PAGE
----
Fig. 7.3 Examples of models of the internal structure of Jupiter and Saturn. The inner core consists of two parts, a rocky inner component surrounded by an outer component, rich in ices. In both cases, the radius of the overall central core is about one tenth of the planetary radius. The transition between metallic hydrogen and molecular hydrogen occurs at 85 per cent of the radius for Jupiter and 60 per cent of the radius for Saturn (After Marley, 1999)

7.1.5.2 Uranus and Neptune

The models assume a three-layer structure: rocky central core, a layer of ices, and an envelope of molecular hydrogen and helium.

Uranus and Neptune have comparable masses and sizes, so one might expect that their internal structure would be similar. However, the measurements of the gravitational moments obtained by Voyager 2 have shown that the internal structure of the two planets is different, with heavy elements less concentrated towards the centre in Neptune (Fig. 7.4). In both cases, the mass of hydrogen and helium is just a few Earth masses, compared with about 300 and 80 Earth masses for Jupiter and Saturn, respectively.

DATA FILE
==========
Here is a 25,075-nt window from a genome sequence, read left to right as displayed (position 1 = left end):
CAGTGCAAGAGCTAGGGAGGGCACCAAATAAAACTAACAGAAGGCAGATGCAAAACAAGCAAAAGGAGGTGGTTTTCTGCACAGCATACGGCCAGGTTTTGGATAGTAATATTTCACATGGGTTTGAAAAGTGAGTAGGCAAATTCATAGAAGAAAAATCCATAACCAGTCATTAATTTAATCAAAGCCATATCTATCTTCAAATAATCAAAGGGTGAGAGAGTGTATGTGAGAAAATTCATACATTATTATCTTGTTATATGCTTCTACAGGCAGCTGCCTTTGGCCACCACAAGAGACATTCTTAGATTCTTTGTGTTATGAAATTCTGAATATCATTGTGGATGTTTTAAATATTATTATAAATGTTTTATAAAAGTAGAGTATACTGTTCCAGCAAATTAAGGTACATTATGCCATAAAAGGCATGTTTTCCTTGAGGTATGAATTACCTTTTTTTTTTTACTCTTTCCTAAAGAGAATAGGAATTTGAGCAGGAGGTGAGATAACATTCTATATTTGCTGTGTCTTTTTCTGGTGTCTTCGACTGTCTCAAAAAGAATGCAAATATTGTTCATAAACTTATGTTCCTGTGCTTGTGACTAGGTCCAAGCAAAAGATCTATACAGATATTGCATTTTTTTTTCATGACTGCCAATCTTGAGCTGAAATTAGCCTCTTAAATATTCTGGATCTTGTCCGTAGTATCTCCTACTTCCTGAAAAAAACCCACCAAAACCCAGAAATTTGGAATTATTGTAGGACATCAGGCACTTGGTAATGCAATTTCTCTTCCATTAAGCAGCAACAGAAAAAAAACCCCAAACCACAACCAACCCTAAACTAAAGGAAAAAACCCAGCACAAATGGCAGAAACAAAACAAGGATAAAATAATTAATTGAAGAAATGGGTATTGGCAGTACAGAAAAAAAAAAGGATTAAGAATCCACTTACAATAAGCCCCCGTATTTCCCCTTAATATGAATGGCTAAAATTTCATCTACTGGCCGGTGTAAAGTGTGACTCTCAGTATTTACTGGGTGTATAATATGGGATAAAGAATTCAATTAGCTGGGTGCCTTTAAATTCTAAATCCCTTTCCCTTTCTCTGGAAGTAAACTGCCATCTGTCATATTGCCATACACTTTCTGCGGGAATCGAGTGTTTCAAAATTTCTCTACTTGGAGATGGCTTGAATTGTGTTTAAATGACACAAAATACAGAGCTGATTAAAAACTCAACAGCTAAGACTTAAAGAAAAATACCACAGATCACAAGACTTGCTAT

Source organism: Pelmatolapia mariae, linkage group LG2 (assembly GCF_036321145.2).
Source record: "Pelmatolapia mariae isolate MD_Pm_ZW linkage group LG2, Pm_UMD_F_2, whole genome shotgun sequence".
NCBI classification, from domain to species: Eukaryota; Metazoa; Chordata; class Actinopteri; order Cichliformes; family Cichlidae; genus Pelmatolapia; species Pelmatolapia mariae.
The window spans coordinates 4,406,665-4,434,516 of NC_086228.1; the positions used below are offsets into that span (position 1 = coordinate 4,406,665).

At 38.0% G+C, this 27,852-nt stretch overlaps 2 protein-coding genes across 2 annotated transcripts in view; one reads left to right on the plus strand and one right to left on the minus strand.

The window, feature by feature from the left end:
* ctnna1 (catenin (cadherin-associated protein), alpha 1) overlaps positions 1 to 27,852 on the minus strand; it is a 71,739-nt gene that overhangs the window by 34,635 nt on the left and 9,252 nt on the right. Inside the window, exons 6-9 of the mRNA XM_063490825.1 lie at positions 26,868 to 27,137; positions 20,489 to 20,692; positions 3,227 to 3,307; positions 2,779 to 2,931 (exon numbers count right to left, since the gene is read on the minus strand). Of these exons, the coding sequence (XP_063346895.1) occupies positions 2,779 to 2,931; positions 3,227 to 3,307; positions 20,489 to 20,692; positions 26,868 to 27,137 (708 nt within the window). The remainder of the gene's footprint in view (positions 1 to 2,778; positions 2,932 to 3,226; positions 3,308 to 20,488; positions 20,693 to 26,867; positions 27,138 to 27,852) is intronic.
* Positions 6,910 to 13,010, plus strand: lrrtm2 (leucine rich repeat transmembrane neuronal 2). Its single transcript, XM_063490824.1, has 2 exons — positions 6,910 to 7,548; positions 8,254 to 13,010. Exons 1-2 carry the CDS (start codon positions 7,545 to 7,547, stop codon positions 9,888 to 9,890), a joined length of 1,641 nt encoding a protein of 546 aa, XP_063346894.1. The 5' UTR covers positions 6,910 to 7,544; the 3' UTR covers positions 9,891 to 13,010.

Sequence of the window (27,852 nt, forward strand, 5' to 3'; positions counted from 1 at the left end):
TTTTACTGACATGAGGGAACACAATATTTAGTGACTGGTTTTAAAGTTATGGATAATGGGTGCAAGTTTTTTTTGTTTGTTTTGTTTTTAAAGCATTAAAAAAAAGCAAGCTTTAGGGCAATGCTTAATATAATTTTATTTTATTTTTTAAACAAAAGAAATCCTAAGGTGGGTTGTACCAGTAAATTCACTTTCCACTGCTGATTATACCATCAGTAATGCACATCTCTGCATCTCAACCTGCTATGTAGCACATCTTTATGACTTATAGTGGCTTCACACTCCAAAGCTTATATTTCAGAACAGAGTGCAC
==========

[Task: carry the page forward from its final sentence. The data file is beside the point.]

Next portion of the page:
In the case of Uranus, it is not possible to interpret the measurements of the gravitational moments by a model with three homogeneous layers, which suggests that a significant fraction of the planet's interior is not mixed in a homogeneous manner. This peculiarity may explain why the internal energy of Uranus is very weak, because the process whereby heat would escape by convection would be inhibited (Guillot, 2006).